Other tests:

In case of inconclusive ultrasound study, doctors order other diagnostic tests like:

MRI (magnetic resonance imaging)

It identifies the type of fibroids and locates its location and size. It helps in deciding the treatment plan.

CT (computed tomography) scan

A CT scan reveals detailed images of the internal organs.

Hysterosonography

Hysterosonography is also known as “saline infusion sonogram”. It infuses saline into the uterine cavity and enlarges it. This process helps to get clear images of the uterine lining. It helps detect submucosal fibroids in patients attempting pregnancy or to detect heavy periods.

Hysteroscopy

In this exam, the doctors inject saline into the uterine cavity through the cervix. This expands the uterus. The doctor inserts a hysteroscope (lighted telescope) and examines the uterine lining and the fallopian tubes.

Hysterosalpingography

The doctor injects a dye into the uterine cavity and the fallopian tubes to project x-ray images. Doctors recommend this test in cases of infertility. The test shows if the fallopian tubes are blocked or the presence of submucosal fibroids.

Laparoscopy

A laparoscope with a camera is inserted through a small abdominal incision to examine the internal organs.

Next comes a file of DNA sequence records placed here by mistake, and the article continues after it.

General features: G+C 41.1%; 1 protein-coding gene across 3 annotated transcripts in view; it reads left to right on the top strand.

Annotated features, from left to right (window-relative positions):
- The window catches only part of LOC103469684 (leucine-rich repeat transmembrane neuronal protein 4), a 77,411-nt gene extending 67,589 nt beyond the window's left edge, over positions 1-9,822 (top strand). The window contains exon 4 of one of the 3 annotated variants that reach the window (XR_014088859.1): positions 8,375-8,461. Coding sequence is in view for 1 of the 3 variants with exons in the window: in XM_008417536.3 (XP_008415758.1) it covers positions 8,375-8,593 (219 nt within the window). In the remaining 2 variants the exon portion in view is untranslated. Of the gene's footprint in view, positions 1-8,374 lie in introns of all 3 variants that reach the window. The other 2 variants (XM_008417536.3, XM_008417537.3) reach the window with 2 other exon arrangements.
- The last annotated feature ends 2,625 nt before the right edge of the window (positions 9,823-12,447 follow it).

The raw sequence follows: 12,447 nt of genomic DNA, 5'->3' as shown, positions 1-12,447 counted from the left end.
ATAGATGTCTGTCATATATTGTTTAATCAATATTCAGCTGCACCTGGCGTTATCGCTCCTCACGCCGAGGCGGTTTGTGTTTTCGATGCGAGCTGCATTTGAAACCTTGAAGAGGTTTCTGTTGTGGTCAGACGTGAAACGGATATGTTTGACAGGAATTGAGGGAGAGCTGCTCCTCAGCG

Treatment options

The treatment for uterine fibroids depends on:

  • The number of fibroids.
  • Fibroid’s location.
  • Size of the fibroids.
  • Symptoms.
  • Infertility issues.
  • Uterine preservation.

Fibroids are non-cancerous and do not usually interfere with pregnancy. Sometimes there is hardly any symptom. Fibroids develop slowly and start shrinking after menopause.

Natural treatments

Acupuncture, yoga, and abdominal massage help relieve the symptoms. Traditional Chinese herbal medicine Guizhi Fuling is a widely used formula for treating uterine fibroids.

A heating pad gives relief to abdominal cramps. But avoid it if you are experiencing heavy bleeding.

Food rich in flavonoids, green vegetables, green tea, fish like salmon and tuna is good for health. Avoid high-calorie foods and meat.

Manage your stress levels. Try losing weight.

Medications

Medicines treat hormonal imbalance, reduce menstrual bleeding, regulate the menstrual cycle, and alleviate pelvic pain. Medications can’t eliminate fibroids but shrink them.

GnRH (Gonadotropin-releasing hormone) agonists

They reduce estrogen and progesterone production. There is temporary menopause that stops the menstruation cycle and the fibroids shrink. Sometimes, doctors use GnRH agonists to shrink fibroids before surgery. These medications are not used for more than 3-6 months. Long-term use can result in bone loss and other complications.

Progestin-releasing IUD (intrauterine device)